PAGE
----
Looks like the living wage movement will not be taking up my challenge for a public debate anytime soon.
I find that people who call out other people and opposing analysis as ideological are themselves ideologues. They cannot see political differences as other than ideological cat fights.
This is rather than an honest difference of opinion over the effectiveness of different options to achieve a common end as Milton Friedman explained:
I venture the judgment, however, that currently in the Western world, and especially in the United States, differences about economic policy among disinterested citizens derive predominantly from different predictions about the economic consequences of taking action – differences that in principle can be eliminated by the progress of positive economics – rather than from fundamental differences in basic values, differences about which men can ultimately only fight.
Hayek attributed to his opponents nothing more than intellectual error. Hayek (1948) believed that:
we must recognize that it may be genuine error which leads the well-meaning and intelligent people who occupy those key positions in our society to spread views which to us appear a threat to our civilization. Nothing could be more important than to try to understand the sources of this error in order that we should be able to counter it.
Hayek (1968) continues:
The worst mistake a fighter for our ideals can make is to ascribe to our opponents dishonest or immoral aims. I know it is sometimes difficult not to be irritated into a feeling that most of them are a bunch of irresponsible demagogues who ought to know better…
we ought to realize that their conceptions derive from serious thinkers whose ultimate ideals are not so very different from our own and with whom we differ not so much on ultimate values, but on the effective means of achieving them.
William Baumol and Alan Blinder described the role of economics in policy debates as follows:
While economic science can contribute the best theoretical and factual knowledge there is on a particular issue, the final decision on policy questions often rests either on information that is not currently available or on tastes and ethical opinions about which people differ (the things we call ‘value judgments’), or on both.
Lester Thurow said that differences in the valuation of outcomes is at the basis of most disagreements:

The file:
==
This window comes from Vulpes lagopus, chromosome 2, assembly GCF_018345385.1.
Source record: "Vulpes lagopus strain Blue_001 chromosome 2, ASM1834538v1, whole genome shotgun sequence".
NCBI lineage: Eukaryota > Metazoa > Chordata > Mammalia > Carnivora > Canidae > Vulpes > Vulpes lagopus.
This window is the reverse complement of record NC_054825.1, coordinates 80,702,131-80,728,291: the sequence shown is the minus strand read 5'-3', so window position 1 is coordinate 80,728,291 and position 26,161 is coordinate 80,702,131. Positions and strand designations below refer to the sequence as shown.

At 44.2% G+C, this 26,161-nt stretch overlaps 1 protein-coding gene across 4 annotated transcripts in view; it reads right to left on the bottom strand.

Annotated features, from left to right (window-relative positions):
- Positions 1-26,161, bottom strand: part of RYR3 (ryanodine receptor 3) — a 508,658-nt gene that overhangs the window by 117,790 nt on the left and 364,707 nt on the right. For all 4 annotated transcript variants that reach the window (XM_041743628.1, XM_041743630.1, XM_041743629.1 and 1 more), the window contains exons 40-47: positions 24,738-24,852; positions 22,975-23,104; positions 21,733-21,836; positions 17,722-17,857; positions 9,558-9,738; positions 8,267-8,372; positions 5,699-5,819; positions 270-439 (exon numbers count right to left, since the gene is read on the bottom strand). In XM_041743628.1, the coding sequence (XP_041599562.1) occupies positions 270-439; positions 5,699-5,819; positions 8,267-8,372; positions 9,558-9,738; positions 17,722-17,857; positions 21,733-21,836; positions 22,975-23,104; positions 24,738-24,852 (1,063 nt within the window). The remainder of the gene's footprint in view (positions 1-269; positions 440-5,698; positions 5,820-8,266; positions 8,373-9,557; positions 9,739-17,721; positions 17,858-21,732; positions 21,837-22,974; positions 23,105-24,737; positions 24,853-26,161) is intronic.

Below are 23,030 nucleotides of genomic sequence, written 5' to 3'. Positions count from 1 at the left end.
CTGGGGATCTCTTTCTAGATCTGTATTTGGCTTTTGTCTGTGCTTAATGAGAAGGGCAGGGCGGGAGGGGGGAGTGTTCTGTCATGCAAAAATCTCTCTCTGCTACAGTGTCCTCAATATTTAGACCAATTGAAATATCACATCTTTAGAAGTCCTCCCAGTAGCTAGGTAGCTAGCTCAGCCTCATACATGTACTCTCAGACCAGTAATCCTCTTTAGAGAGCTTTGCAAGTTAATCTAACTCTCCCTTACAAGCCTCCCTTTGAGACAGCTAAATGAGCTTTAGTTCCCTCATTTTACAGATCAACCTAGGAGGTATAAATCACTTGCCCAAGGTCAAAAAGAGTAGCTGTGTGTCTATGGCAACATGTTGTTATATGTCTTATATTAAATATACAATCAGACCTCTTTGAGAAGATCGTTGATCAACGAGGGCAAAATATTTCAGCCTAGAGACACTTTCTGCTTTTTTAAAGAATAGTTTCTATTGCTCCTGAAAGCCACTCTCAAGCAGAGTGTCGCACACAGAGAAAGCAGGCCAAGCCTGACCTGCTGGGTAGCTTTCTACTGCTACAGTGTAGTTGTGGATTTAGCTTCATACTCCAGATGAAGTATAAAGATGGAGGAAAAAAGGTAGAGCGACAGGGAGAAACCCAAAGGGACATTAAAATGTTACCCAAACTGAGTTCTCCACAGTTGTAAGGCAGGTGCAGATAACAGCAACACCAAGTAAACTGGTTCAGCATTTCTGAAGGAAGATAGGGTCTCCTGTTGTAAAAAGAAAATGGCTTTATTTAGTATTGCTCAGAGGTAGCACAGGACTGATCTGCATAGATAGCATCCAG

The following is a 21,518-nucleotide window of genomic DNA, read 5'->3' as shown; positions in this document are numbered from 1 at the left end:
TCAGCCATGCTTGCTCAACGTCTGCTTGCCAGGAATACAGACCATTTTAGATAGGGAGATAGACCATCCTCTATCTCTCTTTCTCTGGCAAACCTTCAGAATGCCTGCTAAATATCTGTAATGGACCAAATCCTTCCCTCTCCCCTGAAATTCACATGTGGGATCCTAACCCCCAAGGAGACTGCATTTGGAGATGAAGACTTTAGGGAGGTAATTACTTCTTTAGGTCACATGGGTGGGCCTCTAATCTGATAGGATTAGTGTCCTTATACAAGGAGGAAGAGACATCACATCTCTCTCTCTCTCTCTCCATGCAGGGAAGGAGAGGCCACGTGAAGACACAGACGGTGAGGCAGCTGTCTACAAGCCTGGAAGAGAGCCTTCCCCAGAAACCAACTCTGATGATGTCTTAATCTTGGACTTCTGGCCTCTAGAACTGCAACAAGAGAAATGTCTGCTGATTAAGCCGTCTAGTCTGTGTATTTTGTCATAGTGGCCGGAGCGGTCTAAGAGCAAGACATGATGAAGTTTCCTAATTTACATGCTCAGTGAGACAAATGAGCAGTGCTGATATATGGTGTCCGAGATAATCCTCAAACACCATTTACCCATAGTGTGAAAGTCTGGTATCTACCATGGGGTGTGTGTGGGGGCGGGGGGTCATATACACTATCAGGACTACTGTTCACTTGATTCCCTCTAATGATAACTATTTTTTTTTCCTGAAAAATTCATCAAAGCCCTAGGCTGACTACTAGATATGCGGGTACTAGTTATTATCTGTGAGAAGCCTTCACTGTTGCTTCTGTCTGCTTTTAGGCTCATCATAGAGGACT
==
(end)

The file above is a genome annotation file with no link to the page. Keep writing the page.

Liberal and conservative economists most frequently disagree on who ought to be hurt and who ought to be helped. Their technical disagreements on who will be hurt and who will be helped are much less frequent.
Karl Popper argued that who made an argument is of little value. He said that the growth of knowledge depended not on the ethics of the individual scientists but on the critical spirit to scientific community as a whole. The critical scrutiny of others polices the truth:
The genuine rationalist does not think that he or anyone else is in possession of the truth; nor does he think that mere criticism as such helps us achieve new ideas.
But he does think that, in the sphere of ideas, only critical discussion can help us sort the wheat from the chaff.
He is well aware that acceptance or rejection of an idea is never a purely rational matter; but he thinks that only critical discussion can give us the maturity to see an idea from more and more sides and to make a correct judgement of it.
Peter Drucker championed a business rule of never making a decision until there is disagreement; only then do you know what you are planning to do:
Unless one has considered alternatives, one has a closed mind.
This above all, explains why effective decision-makers deliberately disregard the second major command of the textbooks on decision-making and create dissension and disagreement, rather than consensus.
Decisions of the kind the executive has to make are not made well by acclamation.
They are made well only if based on the clash of conflicting views, the dialogue between different points of view, the choice between different judgments.
The first rule in decision-making is that one does not make a decision unless there is disagreement
Alfred P. Sloan said at a meeting of one of his top management committees:
“Gentlemen, I take it we are all in complete agreement on the decision here.” Everyone around the table nodded assent.
“Then,”continued Sloan, “I propose we postpone further discussion of this matter until our next meeting to give ourselves time to develop disagreement and perhaps gain some understanding of what the decision is all about”.